Maybe the Congress could get the NIH to could join forces with the NRA, hand us all guns and... winner takes it all!

    And, what's up with that Scott Walker? I am so sorry for the University of Wisconsin right now. Actually, I am so sorry for ALL of Wisconsin right now.

  • Philapodia says:

    Don't like the idea? Let the NIH know, dammit! The form is simple and submitting your rationale and respectful comments there will be much more effective than bitch'n on here or at Sally's place. Do it!

  • If you want to shell out old fuckers, just have a sliding payline that tightens with age. How about one percentile tighter per year over 65? No need to spend money paying these greedy fucken geezers offe. Just fucken wacke 'em. SOYLENT GREEN IS PEEEEEEOOOOOOPLE!!!!!!!!!!!!!!!!!!!

  • Philapodia says:

    I'm amused by Ellen Vitetta over on RockTalk who's going on and on how all stages of investigators should have special opportunities and how people are being discriminatory because some oppose special handouts to greybeards/greyhairs. This coming from someone who's had more than $15 million total costs from NIH since 1991 and one grant that's in year 17. It makes me chuckle and appreciate being able to science stalk people on RePorter.

  • Jonathan says:

    "If you want to shell out old fuckers, just have a sliding payline that tightens with age. How about one percentile tighter per year over 65? No need to spend money paying these greedy fucken geezers offe. Just fucken wacke 'em. SOYLENT GREEN IS PEEEEEEOOOOOOPLE!!!!!!!!!!!!!!!!!!!"

    Perhaps it could come with one of those euthanasia tablets from Children of Men and when the funding period expires the PI does too.

  • drugmonkey says:

    She appears to have been out of funding since 2010, with projects extended via unfunded extensions to 2013 (which implies she is still battling to get more funding). Perhaps she's been having difficulty lately?

    Stupid RePORTER seems to cut off the search at 1991 but history of the last available project suggests a 1984 start at the least.

    She appears to have finished her terminal degree in 1968 and has been publishing since 1967.

    It's a bit hard to nail down but it looks like she may have started her first faculty position in 1974.

    She also appears to be amazingly accomplished scientifically. So if she's having trouble getting grants......well, too bad. She had a fantastic run.

  • AcademicLurker says:

    Perhaps it could come with one of those euthanasia tablets from Children of Men and when the funding period expires the PI does too.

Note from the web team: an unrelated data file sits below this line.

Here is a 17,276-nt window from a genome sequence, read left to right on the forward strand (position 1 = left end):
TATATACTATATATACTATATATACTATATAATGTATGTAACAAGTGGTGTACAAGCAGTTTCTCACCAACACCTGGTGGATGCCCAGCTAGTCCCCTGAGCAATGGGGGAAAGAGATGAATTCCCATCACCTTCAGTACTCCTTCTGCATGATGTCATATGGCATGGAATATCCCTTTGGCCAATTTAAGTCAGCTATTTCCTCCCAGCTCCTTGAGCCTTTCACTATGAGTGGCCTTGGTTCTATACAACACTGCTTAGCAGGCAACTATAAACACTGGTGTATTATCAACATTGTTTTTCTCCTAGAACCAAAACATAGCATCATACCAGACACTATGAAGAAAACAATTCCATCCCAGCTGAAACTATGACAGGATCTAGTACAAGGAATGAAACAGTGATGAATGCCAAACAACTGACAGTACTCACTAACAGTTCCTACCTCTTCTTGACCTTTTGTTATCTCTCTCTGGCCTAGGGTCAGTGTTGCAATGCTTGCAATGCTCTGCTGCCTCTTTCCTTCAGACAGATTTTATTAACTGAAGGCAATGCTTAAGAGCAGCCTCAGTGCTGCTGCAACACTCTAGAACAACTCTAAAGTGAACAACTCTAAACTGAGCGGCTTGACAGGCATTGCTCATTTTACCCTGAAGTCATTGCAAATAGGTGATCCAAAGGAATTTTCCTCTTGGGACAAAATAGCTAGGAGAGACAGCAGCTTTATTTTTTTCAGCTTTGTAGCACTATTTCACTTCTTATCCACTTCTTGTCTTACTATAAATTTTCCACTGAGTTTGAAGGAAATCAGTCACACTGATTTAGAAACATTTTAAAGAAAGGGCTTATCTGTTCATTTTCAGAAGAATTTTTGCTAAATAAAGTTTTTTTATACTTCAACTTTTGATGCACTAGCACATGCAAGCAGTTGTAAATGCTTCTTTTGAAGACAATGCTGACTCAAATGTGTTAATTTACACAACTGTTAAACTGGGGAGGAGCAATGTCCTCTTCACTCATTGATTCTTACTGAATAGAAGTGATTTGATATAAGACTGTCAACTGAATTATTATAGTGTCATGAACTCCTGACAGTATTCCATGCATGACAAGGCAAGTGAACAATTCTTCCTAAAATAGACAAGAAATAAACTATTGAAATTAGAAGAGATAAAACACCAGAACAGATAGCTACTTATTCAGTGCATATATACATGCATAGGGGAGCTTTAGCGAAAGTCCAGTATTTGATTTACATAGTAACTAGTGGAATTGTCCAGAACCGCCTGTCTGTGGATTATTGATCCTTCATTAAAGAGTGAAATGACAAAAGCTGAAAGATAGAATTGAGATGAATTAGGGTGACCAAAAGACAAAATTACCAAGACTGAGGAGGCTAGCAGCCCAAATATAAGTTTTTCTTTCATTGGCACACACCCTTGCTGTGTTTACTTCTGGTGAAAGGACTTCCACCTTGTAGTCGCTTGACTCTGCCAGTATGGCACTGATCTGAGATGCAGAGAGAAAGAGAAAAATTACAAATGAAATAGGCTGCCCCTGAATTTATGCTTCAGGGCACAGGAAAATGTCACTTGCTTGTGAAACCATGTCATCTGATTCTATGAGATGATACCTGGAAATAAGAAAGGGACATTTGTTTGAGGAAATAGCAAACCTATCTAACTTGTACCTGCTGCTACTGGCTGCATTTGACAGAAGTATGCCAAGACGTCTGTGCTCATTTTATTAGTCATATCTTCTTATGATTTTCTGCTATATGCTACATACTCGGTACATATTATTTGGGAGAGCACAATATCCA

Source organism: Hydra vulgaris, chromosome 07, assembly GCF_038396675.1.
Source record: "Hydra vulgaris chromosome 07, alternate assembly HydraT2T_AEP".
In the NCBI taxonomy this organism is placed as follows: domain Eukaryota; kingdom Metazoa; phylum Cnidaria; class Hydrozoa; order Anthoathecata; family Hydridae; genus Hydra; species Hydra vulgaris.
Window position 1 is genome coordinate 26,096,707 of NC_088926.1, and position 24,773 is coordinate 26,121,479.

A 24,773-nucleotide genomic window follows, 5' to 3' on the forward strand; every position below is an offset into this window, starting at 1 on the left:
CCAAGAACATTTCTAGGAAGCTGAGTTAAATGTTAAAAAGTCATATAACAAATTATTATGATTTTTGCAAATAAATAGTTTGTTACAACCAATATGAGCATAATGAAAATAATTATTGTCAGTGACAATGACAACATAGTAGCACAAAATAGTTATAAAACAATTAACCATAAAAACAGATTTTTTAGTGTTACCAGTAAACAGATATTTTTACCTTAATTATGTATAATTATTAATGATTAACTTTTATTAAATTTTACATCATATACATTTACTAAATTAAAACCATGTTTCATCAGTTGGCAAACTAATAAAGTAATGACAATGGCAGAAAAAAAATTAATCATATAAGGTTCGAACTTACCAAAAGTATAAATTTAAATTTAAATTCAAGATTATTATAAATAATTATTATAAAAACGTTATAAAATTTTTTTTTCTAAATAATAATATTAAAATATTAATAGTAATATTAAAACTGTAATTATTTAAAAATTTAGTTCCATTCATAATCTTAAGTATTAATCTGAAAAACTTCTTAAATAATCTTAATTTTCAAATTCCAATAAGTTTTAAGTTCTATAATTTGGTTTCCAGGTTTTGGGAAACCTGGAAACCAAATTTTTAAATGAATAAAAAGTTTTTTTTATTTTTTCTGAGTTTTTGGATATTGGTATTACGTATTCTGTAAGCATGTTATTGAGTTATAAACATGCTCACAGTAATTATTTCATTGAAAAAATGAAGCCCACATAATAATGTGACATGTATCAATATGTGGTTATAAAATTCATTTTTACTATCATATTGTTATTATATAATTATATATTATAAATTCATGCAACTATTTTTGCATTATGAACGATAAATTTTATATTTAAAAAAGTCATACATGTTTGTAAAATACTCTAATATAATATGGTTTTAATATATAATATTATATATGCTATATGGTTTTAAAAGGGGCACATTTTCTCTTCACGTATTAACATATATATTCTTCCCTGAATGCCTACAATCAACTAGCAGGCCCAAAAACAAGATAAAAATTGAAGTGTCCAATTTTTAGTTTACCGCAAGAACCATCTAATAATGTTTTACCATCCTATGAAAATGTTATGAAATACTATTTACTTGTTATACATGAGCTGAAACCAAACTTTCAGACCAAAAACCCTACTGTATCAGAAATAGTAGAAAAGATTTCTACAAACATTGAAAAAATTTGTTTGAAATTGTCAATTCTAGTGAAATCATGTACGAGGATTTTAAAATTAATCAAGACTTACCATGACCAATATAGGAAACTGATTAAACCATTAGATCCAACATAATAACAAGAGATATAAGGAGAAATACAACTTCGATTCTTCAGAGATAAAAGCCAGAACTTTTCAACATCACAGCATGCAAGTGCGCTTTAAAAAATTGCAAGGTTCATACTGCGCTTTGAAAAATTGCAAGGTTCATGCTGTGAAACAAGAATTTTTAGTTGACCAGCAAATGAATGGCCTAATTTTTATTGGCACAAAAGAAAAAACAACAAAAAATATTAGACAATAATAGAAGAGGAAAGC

This just screams for a Logan's Run remake where the protagonist is a PI on the run from the NIH hit squad that's sent out to "retire" researchers over a certain age.


    Hi drugmonkey !
    Your stats are correct.
    Full prof. In 1976. center Director in 1988.
    I have worked incredibly hard for many years. Success was NOT handed to me, especially early on when women had a hard time and I had a family to raise. It was hard.
    My work also involved raising monies for very expensive clinical trials.

    Everyone has been having difficulty lately due to the NIH Payline. Yes, I had a good run and I will continue to keep at because I love it, am good at it, and I have trained many terrific people.

    Peer review must decide my fate just as it does everyone's. It has never been easy (In my entire career I received only one NIH ROI grant on the first try.) I just keep at it!! Several were submitted in 2014.

    I just think that a " career- capping " Grant ...if highly competitive and unusual would be great. They give young investigator Awards , Pioneer Awards, so why not this?
    If the applicant can't cut it Is/he won't get it!! That's how it works.

  • drugmonkey says:

    So you think that NIH grant awards are only to those who work hard and are deserving? And conversely those who come up short are less deserving of research support?

  • Ellen Vitetta says:

    Drugmonkey....In essence yes.... As long as money is in short supply.
    The NIH should award funding to the most MERITORIOUS proposals. To write one and demonstrate that you have what it takes to get the job done does indeed require creativity, hard work, stamina, energy and thoughtfulness. A track record shoukd come into play, at least after the first award. Whether you are 35 or 65 is irrelevant.